Newsday spoke to Griffith, fresh from winning the open class for contemporary religious solo on Wednesday night with, In The Name Of The Lord.

Newsday asked about her duet of Pie Jesu.

“Before singing it, we did the translation because I am a person who believes that before singing a song you need to understand the song.”

She said it was a very religious song, meaning Merciful Jesus. “We really wanted to mimic that, so my partner and I worked hard to let the composer’s vision come to light.

“That is why we also felt it best to slow it down a little bit to make it a little more solemn, sentimental. And it paid off.”

Newsday asked about Balkissoon being the only singer able to hold the last high note.

Griffith replied, “She held it together. And I am so proud of her. She is my best friend.”

Griffith was due to sing later in the musical theatre class, offering Don’t Cry For Me Argentina.

Balkissoon told Newsday. “I was really nervous at first , but I pulled through. Gianna really helped me gain confidence.”

She said being on stage felt very different to being in rehearsals.

“I think all the practices pulled me through and I displayed a good performance.

“I felt in practice I was not singing my best, but on the stage I really pulled through.”

Newsday asked how she managed to hold the final high note singing “requiem.”

Balkissoon said, “Honestly, it is just pushing from your diaphragm. Don’t slide up the note but push for the note. A lot of praying as well.”

Newsday also spoke to SJC Trio C which had won the trio class, singing The Gentle Maiden by Harold Boulton. Tianna Caesar, Celeste Greenidge and Minerva Maharaj made up this trio.

Greenidge said, “It feels absolutely great. Our hard work has paid off. It was a bit rocky in the beginning, because all the voices were clashing and stuff. It really ended well. I am really proud of us.” Maharaj said it had been a very exciting process. “It was my first time performing in front of such an audience with so few numbers of voices. It was exciting.”

Caesar said, “I agree. The process of getting everything together was fun. To see everything just blossom and pay off was very satisfying. I am very proud of us.”

Ziara Ali of a second-placed trio from The Trebles choir told Newsday, “It was good. I was scared against all the others, the convent girls, but in the end it ended up well.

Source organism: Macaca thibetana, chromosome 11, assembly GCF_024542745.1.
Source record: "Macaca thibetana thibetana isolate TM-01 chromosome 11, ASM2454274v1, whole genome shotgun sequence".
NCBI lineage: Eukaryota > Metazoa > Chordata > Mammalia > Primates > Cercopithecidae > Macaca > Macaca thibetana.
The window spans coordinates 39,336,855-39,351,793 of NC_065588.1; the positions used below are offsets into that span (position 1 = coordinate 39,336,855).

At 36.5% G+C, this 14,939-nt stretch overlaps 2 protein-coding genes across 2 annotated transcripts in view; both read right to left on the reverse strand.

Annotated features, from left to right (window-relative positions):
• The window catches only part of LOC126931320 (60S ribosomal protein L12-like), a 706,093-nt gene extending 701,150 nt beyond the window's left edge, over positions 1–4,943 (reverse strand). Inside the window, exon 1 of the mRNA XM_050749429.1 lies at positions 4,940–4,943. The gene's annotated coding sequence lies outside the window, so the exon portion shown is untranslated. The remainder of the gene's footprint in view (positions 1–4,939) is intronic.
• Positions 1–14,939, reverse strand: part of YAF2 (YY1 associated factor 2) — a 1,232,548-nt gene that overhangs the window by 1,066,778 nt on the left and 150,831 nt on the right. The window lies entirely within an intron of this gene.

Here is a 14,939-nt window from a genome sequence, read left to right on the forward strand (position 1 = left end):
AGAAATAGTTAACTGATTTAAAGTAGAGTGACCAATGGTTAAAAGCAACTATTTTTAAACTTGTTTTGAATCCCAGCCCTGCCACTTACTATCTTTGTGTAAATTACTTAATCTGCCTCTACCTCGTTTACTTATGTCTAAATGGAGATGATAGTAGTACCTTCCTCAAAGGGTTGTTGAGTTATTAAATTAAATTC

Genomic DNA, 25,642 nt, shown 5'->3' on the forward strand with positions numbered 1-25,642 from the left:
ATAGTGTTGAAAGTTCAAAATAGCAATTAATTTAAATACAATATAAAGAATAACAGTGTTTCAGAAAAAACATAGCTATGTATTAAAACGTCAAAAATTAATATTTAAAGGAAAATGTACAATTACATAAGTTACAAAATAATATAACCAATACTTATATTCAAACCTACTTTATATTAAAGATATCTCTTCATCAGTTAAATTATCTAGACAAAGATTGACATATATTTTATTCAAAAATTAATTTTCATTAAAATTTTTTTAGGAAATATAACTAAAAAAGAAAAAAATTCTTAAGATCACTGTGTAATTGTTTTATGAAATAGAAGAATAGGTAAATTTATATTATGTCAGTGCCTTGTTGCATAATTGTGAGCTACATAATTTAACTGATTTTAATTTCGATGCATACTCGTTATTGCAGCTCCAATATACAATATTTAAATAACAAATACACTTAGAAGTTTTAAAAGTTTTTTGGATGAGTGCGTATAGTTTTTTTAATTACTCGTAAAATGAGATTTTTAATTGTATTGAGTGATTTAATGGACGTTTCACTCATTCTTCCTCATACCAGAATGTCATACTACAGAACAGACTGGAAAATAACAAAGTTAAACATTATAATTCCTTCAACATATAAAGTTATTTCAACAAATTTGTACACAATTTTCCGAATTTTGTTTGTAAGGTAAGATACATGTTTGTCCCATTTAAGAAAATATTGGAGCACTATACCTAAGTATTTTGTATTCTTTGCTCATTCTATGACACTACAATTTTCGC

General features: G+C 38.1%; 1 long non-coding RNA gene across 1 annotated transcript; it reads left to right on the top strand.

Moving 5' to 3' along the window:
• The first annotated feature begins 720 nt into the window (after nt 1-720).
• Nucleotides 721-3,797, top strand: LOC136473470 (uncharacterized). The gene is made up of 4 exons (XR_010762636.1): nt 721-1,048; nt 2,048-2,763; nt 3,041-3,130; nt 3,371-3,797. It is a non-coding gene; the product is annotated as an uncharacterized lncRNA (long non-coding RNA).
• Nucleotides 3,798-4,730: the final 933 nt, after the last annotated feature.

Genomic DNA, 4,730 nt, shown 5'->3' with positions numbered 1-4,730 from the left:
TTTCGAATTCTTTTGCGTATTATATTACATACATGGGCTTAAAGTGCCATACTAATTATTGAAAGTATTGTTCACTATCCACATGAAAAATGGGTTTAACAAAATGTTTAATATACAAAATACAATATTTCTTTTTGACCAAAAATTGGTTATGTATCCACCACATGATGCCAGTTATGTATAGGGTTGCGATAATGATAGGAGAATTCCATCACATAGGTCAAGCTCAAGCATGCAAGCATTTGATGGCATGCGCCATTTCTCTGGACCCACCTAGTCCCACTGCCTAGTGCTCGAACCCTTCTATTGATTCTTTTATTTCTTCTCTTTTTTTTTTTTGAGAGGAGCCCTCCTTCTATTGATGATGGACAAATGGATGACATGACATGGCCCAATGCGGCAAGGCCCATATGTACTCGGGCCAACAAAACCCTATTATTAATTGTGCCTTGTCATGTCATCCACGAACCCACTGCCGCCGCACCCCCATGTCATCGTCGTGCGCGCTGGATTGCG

“I really liked the judge she was really nice. And all the other competitors were really nice. Everybody was really nice.”

Ali said it had taken months of practice to get three voices working together.

“Everybody is doing something different, but sometimes the voices need to blend and will be doing similar things.”

Ali earlier this week won a vocal solo, and was in a second-placed duet and a second-placed choir.

Jeniece Pierre, and Ivana Davis perform Pie Jesu in the girls vocal duet during the TT Music Festival at Naparima Bowl, San Fernando on March 7. – Photo by Ayanna Kinsale

Newsday spoke to Bryanna Atwell, unplaced in the girls 16-19 duets. She said the day had been a positive experience.

“The time management of Music Festival was impeccable. I did not have to come and worry ‘What is going on?’ I was well-informed.

“It is always a new experience coming and having someone play the piano on the spot and having no choir practice with them.”

Atwell was grateful for the advice from the adjudicator.

“The constructive criticism given was top tier. It is definitely something I would work on for the future, as it is only up from here.”

She said the moments before going on stage were a bit nerve-wracking.

“It is not so much that the people in the audience would see me, but I am wondering about my performance. Would it be how I intended it to be? Will it not be how I intended? When I go on stage it is just I am there, in the moment. Either I do my part or not. Or at least I try.”

Atwell recalled singing last Monday in the contemporary religious solo, boy or girl, 16-19, coming third with her own choice, Leonard Cohen’s Hallelujah.

“Something unique about the Music Festival is that after I performed I was able to hear my quote, unquote ‘competitors,’ but it does not feel like a competition.

“It is more like a showcase of talent and how can we improve together on this.”